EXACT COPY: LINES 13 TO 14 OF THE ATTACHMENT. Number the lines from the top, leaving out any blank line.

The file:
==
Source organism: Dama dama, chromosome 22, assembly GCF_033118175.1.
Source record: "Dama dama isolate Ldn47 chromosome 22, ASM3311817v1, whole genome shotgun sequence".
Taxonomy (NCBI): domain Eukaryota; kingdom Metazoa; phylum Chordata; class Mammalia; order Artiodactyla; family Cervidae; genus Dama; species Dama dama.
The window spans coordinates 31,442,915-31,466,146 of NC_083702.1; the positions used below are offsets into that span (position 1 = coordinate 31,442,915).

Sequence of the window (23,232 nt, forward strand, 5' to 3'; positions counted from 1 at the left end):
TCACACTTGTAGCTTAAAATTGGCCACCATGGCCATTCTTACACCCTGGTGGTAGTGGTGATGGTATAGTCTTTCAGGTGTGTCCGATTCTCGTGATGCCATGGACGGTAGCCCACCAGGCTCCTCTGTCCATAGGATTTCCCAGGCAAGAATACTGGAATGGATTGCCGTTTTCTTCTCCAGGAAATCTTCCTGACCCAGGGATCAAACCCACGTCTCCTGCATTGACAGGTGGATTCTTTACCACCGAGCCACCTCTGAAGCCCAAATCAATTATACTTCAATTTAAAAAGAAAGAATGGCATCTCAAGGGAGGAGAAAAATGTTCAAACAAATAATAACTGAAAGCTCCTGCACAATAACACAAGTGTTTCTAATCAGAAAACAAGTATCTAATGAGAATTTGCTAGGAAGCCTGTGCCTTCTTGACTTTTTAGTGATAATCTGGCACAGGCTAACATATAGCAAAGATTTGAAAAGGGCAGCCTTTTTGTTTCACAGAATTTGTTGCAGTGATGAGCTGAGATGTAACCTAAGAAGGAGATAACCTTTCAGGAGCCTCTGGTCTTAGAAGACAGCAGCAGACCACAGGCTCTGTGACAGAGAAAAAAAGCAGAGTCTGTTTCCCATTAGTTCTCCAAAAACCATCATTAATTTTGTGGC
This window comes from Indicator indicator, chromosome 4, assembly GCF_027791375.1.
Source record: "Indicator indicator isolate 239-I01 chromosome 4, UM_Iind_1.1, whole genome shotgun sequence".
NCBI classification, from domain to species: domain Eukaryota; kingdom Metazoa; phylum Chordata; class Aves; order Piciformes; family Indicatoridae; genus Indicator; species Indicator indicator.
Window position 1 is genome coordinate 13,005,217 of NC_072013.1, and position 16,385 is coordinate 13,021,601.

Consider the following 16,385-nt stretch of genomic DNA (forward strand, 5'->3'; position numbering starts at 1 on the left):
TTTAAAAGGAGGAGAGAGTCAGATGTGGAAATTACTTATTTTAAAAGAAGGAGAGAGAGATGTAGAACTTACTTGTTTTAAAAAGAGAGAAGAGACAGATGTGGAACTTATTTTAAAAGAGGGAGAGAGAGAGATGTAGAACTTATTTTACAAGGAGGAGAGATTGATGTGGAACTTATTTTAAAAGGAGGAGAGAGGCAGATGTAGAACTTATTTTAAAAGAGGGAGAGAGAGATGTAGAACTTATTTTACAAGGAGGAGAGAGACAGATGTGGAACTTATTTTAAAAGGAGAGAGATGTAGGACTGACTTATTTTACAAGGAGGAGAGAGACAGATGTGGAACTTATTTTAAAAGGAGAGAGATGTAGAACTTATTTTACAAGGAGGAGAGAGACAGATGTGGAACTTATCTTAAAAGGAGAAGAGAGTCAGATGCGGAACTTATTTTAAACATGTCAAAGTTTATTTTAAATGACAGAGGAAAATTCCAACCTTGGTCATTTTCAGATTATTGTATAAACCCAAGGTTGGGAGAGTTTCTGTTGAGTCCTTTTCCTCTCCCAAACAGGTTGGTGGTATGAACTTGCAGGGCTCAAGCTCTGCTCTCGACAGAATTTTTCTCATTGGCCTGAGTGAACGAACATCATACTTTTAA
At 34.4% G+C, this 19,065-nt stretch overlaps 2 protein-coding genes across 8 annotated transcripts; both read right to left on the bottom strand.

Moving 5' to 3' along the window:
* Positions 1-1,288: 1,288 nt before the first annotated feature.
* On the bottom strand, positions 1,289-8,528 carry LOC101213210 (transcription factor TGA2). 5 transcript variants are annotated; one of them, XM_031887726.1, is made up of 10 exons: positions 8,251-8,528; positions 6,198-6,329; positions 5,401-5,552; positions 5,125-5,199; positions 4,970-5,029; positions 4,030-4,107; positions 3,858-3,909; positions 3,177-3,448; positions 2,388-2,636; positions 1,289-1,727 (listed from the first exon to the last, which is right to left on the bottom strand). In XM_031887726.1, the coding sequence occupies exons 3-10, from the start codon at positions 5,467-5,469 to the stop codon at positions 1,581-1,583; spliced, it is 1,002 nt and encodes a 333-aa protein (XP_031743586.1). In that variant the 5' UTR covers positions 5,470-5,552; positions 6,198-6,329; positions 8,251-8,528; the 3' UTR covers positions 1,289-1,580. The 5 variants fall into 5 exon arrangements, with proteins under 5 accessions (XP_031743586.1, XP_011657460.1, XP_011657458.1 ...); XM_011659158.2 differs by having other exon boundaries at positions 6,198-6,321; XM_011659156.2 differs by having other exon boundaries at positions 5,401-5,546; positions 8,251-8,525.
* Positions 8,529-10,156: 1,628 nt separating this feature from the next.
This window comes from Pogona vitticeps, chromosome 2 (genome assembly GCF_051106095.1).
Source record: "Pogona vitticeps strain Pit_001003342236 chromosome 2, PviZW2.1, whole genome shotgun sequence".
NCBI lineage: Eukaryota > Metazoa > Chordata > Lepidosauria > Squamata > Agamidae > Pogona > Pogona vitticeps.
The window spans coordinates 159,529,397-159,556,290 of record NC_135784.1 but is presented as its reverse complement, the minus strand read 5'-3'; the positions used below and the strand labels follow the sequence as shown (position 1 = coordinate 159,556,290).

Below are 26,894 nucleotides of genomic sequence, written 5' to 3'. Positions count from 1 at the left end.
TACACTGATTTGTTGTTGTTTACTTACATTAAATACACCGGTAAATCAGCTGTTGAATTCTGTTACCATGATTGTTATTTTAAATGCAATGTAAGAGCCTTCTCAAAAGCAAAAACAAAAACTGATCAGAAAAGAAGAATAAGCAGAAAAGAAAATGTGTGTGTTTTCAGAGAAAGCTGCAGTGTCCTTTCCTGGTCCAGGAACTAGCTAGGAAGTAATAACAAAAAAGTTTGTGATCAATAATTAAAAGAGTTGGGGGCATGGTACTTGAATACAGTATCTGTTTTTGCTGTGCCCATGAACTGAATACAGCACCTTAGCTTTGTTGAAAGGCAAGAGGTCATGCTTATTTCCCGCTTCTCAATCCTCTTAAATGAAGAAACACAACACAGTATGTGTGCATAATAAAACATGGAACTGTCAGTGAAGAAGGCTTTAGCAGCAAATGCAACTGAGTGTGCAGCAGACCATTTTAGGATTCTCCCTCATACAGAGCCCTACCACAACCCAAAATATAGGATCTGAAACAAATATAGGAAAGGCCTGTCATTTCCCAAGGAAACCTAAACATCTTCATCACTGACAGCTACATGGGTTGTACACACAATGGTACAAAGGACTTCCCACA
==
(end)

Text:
At 34.4% G+C, this 19,065-nt stretch overlaps 2 protein-coding genes across 8 annotated transcripts; both read right to left on the bottom strand.

Moving 5' to 3' along the window: